Limiting Your Search
Many databases allow you to choose which areas (also called fields) of items to search for your search term(s), based on what you think will turn up documents that are most helpful.
For instance, you may think the items most likely help to you are those whose titles contain your search term(s). In that case, your search would not show you any records for items whose titles do not have your term(s). Or maybe you would want to see only records for items whose abstracts contain the term(s).
When this feature is available, directing your search to particular parts of items, you are said to be able to “limit” your search. You are limiting your search to only item parts that you think will have the biggest pay-off at distinguishing helpful items from unhelpful items.
Searching fields such as title, abstracts, and subject classification often gives helpful items.
Tip: Full-Text Searches
Some databases allow for full-text searching, but this option includes results where a search term appears only once in dozens or more pages. Searching fields such as title, abstracts, and subject classification will often give more relevant items than full-text searching.
Subject Heading Searching
One precision searching technique may be helpful in databases that allow it, and that’s subject heading searching. Subject heading searching can be much more precise than keyword searching because you are sure to retrieve only your intended concept.
Subject searching is helpful in situations such as:
- There are multiple terms for the same topic you’re interested in (example: cats and felines).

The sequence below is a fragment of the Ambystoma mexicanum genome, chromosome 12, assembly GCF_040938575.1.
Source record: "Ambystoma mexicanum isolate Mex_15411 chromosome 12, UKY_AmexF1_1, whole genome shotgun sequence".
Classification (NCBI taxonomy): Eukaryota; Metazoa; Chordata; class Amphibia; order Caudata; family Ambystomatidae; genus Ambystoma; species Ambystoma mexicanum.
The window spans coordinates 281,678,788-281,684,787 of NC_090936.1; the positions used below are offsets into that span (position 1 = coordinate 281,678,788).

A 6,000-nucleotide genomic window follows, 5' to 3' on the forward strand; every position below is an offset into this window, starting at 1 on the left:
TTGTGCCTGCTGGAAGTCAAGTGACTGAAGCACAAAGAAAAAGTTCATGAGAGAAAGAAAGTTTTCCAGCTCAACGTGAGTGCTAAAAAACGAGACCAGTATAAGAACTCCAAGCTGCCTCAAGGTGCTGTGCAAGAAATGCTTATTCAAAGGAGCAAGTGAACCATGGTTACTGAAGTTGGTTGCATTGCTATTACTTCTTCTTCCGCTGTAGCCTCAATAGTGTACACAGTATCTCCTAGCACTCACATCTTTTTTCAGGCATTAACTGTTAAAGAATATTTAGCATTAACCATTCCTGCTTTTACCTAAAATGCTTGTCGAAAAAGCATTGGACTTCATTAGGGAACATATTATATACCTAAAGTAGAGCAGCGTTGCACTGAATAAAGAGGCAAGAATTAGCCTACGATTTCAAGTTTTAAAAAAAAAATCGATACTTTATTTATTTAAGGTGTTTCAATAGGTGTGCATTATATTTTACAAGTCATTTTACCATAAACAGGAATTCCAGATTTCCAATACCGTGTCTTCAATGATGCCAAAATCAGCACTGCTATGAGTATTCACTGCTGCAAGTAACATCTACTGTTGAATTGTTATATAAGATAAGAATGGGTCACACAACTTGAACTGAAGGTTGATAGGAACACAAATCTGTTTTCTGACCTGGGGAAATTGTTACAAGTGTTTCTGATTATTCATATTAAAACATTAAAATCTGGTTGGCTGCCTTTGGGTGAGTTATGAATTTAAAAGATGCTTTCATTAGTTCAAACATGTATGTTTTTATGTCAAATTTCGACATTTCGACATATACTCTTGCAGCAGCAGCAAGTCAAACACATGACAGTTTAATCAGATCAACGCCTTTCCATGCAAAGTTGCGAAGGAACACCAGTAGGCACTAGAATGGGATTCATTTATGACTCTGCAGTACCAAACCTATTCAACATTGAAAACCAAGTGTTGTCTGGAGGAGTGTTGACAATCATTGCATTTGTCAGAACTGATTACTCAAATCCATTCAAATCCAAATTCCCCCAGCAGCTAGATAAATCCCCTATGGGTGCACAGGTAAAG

- There are multiple meanings for the same word (example: cookie the food and cookie the computer term).
- There are terms used by professionals and terms used by the general public, including slang or shortened terms (example: flu and influenza).
Here’s how it works:
Database creators work with a defined list of subject headings, which is sometimes called a controlled vocabulary. That means the creators have defined which subject terms are acceptable and assigned only those words to the items it contains. The resulting list of terms is often referred to as a thesaurus. When done thoroughly, a thesaurus will not only list acceptable subject headings, but will also indicate related terms, broader terms and narrower terms for a concept.
Tip: Finding Useful Subject Headings
Try this strategy to find useful subject headings. Remember it by thinking of the letters KISS:
- Keyword-search your topic.
- Identify a relevant item from the results.
- Select subject terms relevant to your topic from that item’s subject heading.
- Search using these subject terms. (Some resources will allow you to simply click on those subject terms to perform a search. Others may require you to copy/paste a subject term[s] into a search box and choose a subject field.)
Records and Fields
The information researchers usually see first after searching a database is the list of “records” for items contained in the database that also match what was asked for by the search.
Each record describes an item that can be retrieved and gives you enough information so that, hopefully, you can decide whether it should meet your information need. The descriptions are in categories that provide different types of information about the item. These categories are called “fields.” Some fields may be empty of information for some items, and the fields that are available depend on the type of database.
Example: Database Fields
A bibliographic database describes items such as articles, books, conference papers, etc. Common fields found in bibliographic database records are:
- Title (of book, article, etc.).
- Source title (journal title, conference name, etc.).
- Descriptive or subject terms.